The Professionals - Bradley Smith

Like a racing version of Mick Hucknall, 17 year-old Bradley Smith talks about learning to drive and meeting girls...

How much pressure is there on you to win this year, especially after your practice results?

Pressure from the team, nothing. Pressure from the fans, nothing. But pressure from myself, huge. I want to win races, that’s my whole desire. I don’t want to just be a runner, I want to be there for a meaning and that meaning is race or go home. I think the possibility to win races is high because of the level of the team and the bike I’ve been given to ride. But we will just have to wait and see.

Aren’t you still a growing lad – Isn’t there a danger you’re getting a bit tall for a 125?

I’m 17 now so I’m still growing a little bit, but if I go onto bigger bikes that shouldn’t be a problem, it will be more in my favour. I’m growing upwards more than outwards, so I’m not too heavy and can still get away riding a 125. As long as I fit I’ll ride that bike, but I think I have one, maybe two seasons left before I move up to a 250. But it is a result-based move.

How do you find time to balance the whole school/international GP racer thing?

Well I’ve stopped school completely, racing is now my sole focus. I don’t have to worry about school anymore. This is my job in hand and my opportunity to make a future is in racing. I’ve talked it through with my parents and that’s what I’ve decided. I’ve done my GCSEs and come away with not bad results, but it’s better for me to now concentrate on the racing results. This is the big thing in my life right now.

What reaction did you get when you turned up at school with a trophy under your arm having been on TV all weekend?

The thing is they didn’t really realise, I didn’t talk about my racing that much. It was when the press wanted to come into school to take pictures that the other kids noticed. I was a bit reluctant on that because I just wanted to be known as a normal person, which I was at school. But once I started to get on the TV it was a bit different.

You got a podium in your first years’ racing in 2007. Are you going to win a race in 2008?

I’m sure going to try.  I hope I can win some races and get some more podiums because it was a great feeling at Le Mans last year and I want that feeling back.

You’re getting paid a bit better than most lads your age. What are you spending it on, or does your dad make you save it like a sensible person?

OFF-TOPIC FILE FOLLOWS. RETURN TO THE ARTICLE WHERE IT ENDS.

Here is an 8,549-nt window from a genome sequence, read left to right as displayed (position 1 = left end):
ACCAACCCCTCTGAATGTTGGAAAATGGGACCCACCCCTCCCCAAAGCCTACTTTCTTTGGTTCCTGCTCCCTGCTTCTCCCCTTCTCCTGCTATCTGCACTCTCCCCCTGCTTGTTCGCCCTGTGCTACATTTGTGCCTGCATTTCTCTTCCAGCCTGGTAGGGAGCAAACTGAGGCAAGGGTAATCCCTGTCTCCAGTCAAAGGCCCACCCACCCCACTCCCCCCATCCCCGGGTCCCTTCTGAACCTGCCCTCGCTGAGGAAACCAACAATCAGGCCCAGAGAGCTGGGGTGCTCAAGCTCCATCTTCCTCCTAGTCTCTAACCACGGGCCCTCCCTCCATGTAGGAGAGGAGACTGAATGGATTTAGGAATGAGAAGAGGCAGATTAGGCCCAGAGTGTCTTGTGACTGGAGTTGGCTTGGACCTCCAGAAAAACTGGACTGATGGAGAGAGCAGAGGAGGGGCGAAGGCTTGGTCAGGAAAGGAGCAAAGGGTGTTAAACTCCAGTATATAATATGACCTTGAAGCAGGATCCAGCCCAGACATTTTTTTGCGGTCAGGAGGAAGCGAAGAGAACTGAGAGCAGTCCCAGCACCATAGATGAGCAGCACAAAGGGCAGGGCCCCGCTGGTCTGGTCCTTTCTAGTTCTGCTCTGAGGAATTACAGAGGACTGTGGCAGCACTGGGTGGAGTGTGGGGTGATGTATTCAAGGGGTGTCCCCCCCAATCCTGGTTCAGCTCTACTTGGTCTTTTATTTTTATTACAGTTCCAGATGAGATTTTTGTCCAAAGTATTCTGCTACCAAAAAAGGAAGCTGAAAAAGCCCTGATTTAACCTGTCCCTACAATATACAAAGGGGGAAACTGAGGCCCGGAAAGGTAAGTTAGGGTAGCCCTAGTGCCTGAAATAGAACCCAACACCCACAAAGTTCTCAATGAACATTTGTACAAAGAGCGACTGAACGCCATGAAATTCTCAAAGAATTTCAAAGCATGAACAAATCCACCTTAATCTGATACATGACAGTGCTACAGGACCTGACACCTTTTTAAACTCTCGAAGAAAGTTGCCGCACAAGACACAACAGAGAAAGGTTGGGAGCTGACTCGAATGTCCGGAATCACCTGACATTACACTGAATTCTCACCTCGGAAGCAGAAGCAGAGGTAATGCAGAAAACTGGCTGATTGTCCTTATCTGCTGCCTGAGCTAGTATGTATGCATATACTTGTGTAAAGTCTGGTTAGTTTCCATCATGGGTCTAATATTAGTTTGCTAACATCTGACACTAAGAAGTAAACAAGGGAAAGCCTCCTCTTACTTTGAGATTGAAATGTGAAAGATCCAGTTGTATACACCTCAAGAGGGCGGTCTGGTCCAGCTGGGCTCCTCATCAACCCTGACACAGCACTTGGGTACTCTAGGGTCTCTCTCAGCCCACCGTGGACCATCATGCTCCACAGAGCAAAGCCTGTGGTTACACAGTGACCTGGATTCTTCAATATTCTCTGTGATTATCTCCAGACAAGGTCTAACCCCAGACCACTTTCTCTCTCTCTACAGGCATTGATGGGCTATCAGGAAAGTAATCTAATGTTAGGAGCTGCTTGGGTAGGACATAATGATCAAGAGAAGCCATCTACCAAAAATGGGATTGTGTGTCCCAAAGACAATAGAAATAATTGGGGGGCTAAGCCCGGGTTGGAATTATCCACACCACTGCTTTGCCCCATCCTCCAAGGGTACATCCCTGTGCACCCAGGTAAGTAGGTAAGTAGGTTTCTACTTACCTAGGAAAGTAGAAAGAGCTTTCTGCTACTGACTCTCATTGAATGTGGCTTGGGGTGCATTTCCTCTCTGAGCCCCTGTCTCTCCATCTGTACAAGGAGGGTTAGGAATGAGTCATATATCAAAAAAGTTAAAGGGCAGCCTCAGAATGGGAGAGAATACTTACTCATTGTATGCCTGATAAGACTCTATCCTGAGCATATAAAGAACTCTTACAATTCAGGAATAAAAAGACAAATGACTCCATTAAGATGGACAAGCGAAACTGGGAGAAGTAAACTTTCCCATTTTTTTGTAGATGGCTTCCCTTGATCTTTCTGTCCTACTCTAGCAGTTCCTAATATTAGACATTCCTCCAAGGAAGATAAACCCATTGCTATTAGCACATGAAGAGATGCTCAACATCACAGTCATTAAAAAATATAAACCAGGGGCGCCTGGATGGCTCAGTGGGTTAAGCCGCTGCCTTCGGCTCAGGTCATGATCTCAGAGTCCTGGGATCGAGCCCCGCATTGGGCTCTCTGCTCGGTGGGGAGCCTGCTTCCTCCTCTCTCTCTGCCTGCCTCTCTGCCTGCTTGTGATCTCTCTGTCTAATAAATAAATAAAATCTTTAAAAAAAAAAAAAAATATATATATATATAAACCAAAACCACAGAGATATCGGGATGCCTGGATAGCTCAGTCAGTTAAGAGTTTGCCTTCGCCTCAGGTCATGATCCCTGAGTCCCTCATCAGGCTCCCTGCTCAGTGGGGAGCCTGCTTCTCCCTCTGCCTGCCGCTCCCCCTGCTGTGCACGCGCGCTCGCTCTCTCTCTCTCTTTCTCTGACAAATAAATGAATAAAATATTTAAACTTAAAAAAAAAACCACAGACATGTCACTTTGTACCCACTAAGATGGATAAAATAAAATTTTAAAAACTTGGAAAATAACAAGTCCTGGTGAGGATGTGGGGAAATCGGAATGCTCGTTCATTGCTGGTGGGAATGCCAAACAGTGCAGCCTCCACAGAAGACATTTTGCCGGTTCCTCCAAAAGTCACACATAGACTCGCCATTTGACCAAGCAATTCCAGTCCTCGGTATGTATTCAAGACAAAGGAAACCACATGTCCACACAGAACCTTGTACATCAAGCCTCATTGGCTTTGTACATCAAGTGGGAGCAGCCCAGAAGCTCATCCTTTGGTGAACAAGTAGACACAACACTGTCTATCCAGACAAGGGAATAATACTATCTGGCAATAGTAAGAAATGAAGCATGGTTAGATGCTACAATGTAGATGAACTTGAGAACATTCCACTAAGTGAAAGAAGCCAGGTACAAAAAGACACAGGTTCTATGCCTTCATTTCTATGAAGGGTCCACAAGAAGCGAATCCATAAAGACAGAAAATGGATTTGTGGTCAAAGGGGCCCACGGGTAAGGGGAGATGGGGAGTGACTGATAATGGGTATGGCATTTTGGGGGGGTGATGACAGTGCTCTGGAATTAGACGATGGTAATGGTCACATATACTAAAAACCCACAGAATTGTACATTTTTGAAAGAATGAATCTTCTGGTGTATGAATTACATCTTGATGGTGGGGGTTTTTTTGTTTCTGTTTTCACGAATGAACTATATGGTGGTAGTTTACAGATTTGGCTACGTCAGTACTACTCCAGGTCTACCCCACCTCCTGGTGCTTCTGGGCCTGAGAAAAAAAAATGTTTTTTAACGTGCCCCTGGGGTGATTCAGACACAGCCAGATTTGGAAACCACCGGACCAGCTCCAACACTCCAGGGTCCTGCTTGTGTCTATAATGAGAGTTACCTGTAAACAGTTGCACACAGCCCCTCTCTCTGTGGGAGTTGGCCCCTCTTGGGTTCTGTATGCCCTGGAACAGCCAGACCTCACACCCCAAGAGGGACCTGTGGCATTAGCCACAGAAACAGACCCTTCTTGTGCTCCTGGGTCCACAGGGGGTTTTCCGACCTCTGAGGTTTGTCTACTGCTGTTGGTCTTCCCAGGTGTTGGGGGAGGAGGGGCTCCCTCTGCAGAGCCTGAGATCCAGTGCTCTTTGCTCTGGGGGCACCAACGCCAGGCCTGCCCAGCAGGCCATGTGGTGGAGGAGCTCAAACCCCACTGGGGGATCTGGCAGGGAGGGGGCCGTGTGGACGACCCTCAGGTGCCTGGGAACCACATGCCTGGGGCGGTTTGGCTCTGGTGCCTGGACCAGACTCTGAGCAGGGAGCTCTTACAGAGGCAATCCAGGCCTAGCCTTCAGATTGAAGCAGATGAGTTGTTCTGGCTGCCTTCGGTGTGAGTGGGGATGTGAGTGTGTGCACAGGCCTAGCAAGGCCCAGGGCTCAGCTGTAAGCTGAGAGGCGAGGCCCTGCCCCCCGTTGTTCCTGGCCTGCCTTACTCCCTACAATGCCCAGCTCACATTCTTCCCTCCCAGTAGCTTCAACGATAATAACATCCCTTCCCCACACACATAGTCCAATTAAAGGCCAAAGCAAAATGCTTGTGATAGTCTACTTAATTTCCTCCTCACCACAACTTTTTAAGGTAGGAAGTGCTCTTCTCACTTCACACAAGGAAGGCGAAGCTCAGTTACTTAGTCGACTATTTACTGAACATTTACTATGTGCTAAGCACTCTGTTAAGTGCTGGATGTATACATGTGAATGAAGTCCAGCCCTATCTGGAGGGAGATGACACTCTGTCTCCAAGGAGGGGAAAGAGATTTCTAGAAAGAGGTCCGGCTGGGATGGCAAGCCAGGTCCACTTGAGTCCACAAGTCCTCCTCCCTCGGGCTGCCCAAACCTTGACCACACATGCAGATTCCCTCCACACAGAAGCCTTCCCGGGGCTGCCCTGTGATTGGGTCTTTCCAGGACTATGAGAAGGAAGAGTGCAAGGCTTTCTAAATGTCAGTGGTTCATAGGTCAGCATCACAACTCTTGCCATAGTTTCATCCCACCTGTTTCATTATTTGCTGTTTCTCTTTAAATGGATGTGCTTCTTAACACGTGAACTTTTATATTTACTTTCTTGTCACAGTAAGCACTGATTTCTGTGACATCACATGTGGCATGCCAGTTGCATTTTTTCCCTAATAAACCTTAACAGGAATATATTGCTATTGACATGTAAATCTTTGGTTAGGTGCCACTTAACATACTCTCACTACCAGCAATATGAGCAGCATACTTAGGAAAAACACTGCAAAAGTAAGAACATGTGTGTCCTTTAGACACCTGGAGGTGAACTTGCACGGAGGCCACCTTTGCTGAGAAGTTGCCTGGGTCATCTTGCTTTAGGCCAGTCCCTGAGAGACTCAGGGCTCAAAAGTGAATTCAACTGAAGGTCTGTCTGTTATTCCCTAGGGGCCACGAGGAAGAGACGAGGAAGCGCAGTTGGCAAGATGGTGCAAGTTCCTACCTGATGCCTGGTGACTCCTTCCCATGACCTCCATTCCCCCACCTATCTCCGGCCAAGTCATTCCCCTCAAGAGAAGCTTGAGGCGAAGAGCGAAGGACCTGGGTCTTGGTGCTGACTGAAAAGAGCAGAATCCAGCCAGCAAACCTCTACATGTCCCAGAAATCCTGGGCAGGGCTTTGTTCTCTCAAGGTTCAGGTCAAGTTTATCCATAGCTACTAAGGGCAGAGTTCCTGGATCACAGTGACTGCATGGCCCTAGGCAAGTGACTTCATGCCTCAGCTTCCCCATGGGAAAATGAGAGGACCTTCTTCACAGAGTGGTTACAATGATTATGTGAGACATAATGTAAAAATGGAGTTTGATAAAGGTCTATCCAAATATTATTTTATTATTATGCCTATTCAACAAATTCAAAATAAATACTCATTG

I’m a tight git so I don’t spend money on anything. If I can get other people to pay for something I will. I don’t really look into the financial side of things, I let my dad sort that out. But the most extravagant thing I have bought recently was a heart-rate monitor. It was top of the range and was over £250. If I’m buying something it’s not clothes, it’s training gear to make myself better.

You’re finally old enough to drive now, so what will you first car be? A porsche?

I did a couple of tests recently but failed so it’s probably better for me to stay on the bike than be driving any car, but I’m going to try again in a couple of weeks. I’m lucky enough to be sponsored by Mitsubishi so I’ve got an L200 pick-up at the moment, but I have to be chauffeured around. I can drive it with an adult next to me, but it’s a bit of a monster!

Why is it that Britain has to wait 20 years for the next potential GP Champion, while the rest of the world churns them out every 24 months?

I think it’s because motorcycle racing isn’t a highly enough promoted sport. People just don’t have the interest like they do in Spain and Italy. Over there you can expect 200,000 people to come through the gates at the weekend, in the UK you struggle to get 50,000. There is a lack of interest in English sport, but the guys who do come to watch are fantastic.

Do you need a certain image in front of the TV cameras so you don’t get labelled boring?

Well it depends. You can be fun and bubbly if you are fast, both of those things go in your favour. But if it’s not your style then surely just being fast is good enough. I could certainly never pretend to be someone that I’m not for the sake of it.

Racing a 125 is intense with lots of elbow bashing. Is it physical with the other riders?

The thing with 125s is that there is a lot of young riders out there, there’s a lot of excitement and craziness from riders. We are young at the end of the day, when people start getting past 25 they have more responsibility, but we just go out there and give it 100% all the time. There is a bit of bumping and barging but it’s not dirty at all, it’s kind of acceptable, it happens.

Who travels to the rounds with you, Is it important to have family around for support?

My family try to get to the races but I usually travel alone, especially to the long fly-aways. It doesn’t faze me, I just get on with it. My team is like my second family. Some riders rely on friend/family, but I’m quite easy going, I can amuse myself.

Now then, Are you currently with a girl or is there room for prospective ladies to apply?

No. It is honestly too busy and I haven’t got a girlfriend at the moment. The thing is you could say I’m…well, not selfish, but racing is my priority at the moment. It’s the one thing I want to do more than anything else, and a girlfriend would always come in second place. Some girls don’t like to hear that. “Do you love me or your bike?” I love my bike much more, double than them, so there is no point. At the moment!